St. Johns Lutheran School students stand in the snow fort they built behind the playground. The fort is one of two, and this one has outer and interior foxhole barriers, steps and a tunnel, making it an excellent place to hide when the snowballs fly. GRETCHEN MENSINK LOVEJOY/SPRING VALLEY TRIBUNE
St. Johns Lutheran School students stand in the snow fort they built behind the playground. The fort is one of two, and this one has outer and interior foxhole barriers, steps and a tunnel, making it an excellent place to hide when the snowballs fly. GRETCHEN MENSINK LOVEJOY/SPRING VALLEY TRIBUNE
The St. Johns acronym for "snow fort" is "SMEAM."

That's right, students at St. Johns Lutheran School in Wykoff are learning SMEAM - science, math, engineering, art, and even some very basic medicine - through the construction of very elaborate snow forts in the schoolyard.

But don't tell them that.

"We built it to make it easier to throw a snowball," said one of St. Johns third through fifth grade teacher Joan Blackburn's students, as another added, "We wanted to have snowball wars. We have a lot of fun in the snow."

"I was amazed at it when I saw what they'd built," said Blackburn, marveling at the carefully-constructed multi-level monuments grown from precipitation. She pointed out that the students have been outside "working their heads off" on the structures in spite of persistent below-zero temperatures.

"They're out every day," she said. "They come in with cold, red faces, but as long as they're moving and having a good time, it's a great way to keep them busy and even keep warm while they're in recess. They're so bundled up that they don't notice the cold."

The first fort was begun by a faction of students who determined that a hearty snowball fight was in order, but that a snowball fight without barriers behind which to hide was simply too simple. They needed walls. Then they needed secondary walls.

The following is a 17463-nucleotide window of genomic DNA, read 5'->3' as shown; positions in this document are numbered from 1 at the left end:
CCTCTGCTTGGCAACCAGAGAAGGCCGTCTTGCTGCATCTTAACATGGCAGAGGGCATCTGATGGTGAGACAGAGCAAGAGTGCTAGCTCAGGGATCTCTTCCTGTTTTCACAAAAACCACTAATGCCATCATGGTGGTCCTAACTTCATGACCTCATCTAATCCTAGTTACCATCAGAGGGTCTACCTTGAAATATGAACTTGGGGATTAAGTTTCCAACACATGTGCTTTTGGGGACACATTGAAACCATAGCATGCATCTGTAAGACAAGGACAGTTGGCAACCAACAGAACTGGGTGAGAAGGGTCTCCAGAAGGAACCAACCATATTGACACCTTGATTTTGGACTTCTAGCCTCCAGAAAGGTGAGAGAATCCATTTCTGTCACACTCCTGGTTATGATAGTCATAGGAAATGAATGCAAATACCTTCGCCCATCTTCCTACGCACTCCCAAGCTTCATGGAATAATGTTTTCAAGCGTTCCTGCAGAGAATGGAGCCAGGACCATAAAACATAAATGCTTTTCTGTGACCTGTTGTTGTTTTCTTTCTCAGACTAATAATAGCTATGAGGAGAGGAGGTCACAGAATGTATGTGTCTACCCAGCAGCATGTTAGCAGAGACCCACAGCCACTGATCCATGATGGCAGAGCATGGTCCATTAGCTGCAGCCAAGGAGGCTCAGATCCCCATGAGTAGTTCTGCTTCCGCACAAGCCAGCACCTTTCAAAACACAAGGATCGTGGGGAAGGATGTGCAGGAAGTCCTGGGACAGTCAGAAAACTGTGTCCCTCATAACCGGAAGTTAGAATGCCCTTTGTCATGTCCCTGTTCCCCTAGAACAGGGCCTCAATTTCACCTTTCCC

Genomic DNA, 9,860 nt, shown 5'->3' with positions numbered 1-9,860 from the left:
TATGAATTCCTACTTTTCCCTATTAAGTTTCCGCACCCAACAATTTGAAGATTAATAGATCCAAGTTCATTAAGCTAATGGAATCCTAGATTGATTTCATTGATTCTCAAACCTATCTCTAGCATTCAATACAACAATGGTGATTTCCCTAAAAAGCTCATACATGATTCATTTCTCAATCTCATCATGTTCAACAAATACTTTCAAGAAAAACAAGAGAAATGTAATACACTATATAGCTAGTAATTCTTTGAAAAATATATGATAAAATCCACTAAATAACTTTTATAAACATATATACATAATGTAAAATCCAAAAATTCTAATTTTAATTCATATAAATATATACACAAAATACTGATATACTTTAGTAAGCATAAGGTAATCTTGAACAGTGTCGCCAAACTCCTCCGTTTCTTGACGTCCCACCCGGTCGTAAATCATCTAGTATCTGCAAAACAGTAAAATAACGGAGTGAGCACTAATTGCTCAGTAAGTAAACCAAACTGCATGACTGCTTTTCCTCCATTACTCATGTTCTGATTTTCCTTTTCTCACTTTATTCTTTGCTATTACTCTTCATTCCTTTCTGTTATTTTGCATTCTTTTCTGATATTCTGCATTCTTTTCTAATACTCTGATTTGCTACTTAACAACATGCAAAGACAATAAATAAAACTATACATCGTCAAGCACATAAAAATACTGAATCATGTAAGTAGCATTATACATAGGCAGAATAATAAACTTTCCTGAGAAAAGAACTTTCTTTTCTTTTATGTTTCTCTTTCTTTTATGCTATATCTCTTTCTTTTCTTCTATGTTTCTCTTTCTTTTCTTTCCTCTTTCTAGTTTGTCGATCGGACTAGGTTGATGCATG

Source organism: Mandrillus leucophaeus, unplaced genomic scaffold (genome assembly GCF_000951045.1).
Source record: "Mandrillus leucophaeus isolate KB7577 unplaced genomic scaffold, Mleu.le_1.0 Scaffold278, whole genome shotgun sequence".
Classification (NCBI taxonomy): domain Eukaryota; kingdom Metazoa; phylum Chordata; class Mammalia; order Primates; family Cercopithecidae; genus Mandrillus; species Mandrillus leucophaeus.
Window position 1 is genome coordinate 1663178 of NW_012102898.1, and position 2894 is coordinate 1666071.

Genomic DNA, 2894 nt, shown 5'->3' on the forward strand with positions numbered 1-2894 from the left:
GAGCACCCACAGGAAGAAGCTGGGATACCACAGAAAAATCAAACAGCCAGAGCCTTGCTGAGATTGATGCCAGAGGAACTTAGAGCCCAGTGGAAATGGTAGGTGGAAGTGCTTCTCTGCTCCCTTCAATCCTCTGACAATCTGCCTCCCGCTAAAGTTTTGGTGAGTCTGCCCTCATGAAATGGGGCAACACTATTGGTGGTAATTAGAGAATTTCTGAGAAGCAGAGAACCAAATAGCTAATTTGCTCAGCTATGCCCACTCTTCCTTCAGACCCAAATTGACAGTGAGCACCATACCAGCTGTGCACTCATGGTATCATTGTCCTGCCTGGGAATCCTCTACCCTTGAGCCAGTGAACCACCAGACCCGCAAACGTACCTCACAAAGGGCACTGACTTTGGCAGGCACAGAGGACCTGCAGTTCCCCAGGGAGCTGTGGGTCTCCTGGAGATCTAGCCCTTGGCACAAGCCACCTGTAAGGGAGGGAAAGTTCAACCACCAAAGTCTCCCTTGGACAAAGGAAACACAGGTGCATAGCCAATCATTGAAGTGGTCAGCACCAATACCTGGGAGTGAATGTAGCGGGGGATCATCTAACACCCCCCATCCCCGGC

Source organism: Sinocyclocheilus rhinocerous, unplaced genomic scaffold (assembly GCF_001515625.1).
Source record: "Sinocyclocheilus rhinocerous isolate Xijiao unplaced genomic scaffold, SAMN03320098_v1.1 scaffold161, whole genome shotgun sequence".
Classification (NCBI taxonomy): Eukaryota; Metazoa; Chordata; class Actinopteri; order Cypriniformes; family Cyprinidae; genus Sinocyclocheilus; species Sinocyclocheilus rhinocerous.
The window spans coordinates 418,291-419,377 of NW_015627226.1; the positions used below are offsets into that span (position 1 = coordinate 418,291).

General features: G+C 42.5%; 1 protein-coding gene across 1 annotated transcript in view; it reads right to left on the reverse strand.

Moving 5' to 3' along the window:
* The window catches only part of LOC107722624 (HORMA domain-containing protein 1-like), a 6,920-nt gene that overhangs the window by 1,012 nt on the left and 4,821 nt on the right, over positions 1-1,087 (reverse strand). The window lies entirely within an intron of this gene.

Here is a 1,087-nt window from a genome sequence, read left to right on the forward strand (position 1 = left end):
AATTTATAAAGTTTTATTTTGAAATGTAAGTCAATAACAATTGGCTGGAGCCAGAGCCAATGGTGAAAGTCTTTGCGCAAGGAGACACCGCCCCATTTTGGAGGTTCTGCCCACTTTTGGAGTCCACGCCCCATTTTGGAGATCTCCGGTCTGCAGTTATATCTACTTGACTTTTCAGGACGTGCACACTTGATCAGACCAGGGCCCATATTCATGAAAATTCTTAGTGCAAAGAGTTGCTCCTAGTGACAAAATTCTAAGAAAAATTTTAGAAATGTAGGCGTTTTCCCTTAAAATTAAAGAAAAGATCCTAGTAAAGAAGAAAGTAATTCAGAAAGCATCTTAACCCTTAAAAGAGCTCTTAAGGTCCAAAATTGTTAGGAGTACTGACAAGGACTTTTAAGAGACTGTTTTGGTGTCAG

Blackburn's students noted they've been engineering the forts for strategic movement. One of them elaborated, "We have a pit just inside the walls so we can be lower and be underneath."

And after walls and secondary walls, they chose to bring special shovels from home to install steps and a tunnel, and for the fort's preservation, spray bottles of water to freeze parts of it solid, thus incorporating science.

"They have a lot of specific engineers - they were making plans and using strategic thinking," the teacher cited.

A second fort was established by students in other grades who wanted to have some say as to how the fort was being expanded - instead of persisting in pursuit of the expansion plans, they picked up their mittens and moved a quarter of a quarter-acre away and dug in to start carving out their own ice castle, creating more works of art that surprise visitors who admire the forts' frozen features.

Then everyone was ready to lob the snowballs, which also meant that the "medicine" part of their SMEAM venture is snowball-based. They noted, "If we get hurt, we just put some snow on it, and it doesn't hurt so much."

The students called being able to start their construction careers from snow "really cool." They said they are going to add on a little bit, but they're happy with most of it, before moving on to discuss the tenets of their snowball wars. "We have a peace treaty. We like wrestling in the snow and having a place to hide."

And hopefully, if they're lucky, a tenacious Old Man Winter will let them continue their SMEAM studies. However, if the thermometer rises above 32 degrees, they have a plan: "We'll keep trying to put water on it now so it won't melt."